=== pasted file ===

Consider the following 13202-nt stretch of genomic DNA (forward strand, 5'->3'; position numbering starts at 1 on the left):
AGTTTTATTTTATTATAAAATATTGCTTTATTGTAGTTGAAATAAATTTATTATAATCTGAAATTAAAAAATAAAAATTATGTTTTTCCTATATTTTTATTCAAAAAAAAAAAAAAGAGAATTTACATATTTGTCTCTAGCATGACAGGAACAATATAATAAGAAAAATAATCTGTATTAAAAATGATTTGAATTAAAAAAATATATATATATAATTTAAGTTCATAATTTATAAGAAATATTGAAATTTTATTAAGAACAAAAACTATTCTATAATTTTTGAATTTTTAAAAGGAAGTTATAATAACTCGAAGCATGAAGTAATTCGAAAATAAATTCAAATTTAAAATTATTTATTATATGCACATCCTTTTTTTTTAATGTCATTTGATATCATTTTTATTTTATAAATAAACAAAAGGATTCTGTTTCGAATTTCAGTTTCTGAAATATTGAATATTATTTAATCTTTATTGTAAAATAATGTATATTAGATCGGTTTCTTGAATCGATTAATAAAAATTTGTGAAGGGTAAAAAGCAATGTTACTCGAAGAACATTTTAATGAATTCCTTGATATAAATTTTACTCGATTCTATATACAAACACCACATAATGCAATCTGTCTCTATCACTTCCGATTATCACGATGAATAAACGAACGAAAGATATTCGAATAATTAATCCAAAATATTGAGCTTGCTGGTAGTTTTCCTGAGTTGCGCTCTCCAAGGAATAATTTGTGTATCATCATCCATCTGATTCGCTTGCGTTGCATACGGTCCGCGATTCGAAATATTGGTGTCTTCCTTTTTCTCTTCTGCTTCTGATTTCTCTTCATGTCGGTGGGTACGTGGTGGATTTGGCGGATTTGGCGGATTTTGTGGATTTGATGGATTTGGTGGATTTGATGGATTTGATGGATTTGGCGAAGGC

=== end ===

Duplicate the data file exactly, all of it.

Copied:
Consider the following 13202-nt stretch of genomic DNA (forward strand, 5'->3'; position numbering starts at 1 on the left):
AGTTTTATTTTATTATAAAATATTGCTTTATTGTAGTTGAAATAAATTTATTATAATCTGAAATTAAAAAATAAAAATTATGTTTTTCCTATATTTTTATTCAAAAAAAAAAAAAAGAGAATTTACATATTTGTCTCTAGCATGACAGGAACAATATAATAAGAAAAATAATCTGTATTAAAAATGATTTGAATTAAAAAAATATATATATATAATTTAAGTTCATAATTTATAAGAAATATTGAAATTTTATTAAGAACAAAAACTATTCTATAATTTTTGAATTTTTAAAAGGAAGTTATAATAACTCGAAGCATGAAGTAATTCGAAAATAAATTCAAATTTAAAATTATTTATTATATGCACATCCTTTTTTTTTAATGTCATTTGATATCATTTTTATTTTATAAATAAACAAAAGGATTCTGTTTCGAATTTCAGTTTCTGAAATATTGAATATTATTTAATCTTTATTGTAAAATAATGTATATTAGATCGGTTTCTTGAATCGATTAATAAAAATTTGTGAAGGGTAAAAAGCAATGTTACTCGAAGAACATTTTAATGAATTCCTTGATATAAATTTTACTCGATTCTATATACAAACACCACATAATGCAATCTGTCTCTATCACTTCCGATTATCACGATGAATAAACGAACGAAAGATATTCGAATAATTAATCCAAAATATTGAGCTTGCTGGTAGTTTTCCTGAGTTGCGCTCTCCAAGGAATAATTTGTGTATCATCATCCATCTGATTCGCTTGCGTTGCATACGGTCCGCGATTCGAAATATTGGTGTCTTCCTTTTTCTCTTCTGCTTCTGATTTCTCTTCATGTCGGTGGGTACGTGGTGGATTTGGCGGATTTGGCGGATTTTGTGGATTTGATGGATTTGGTGGATTTGATGGATTTGATGGATTTGGCGAAGGC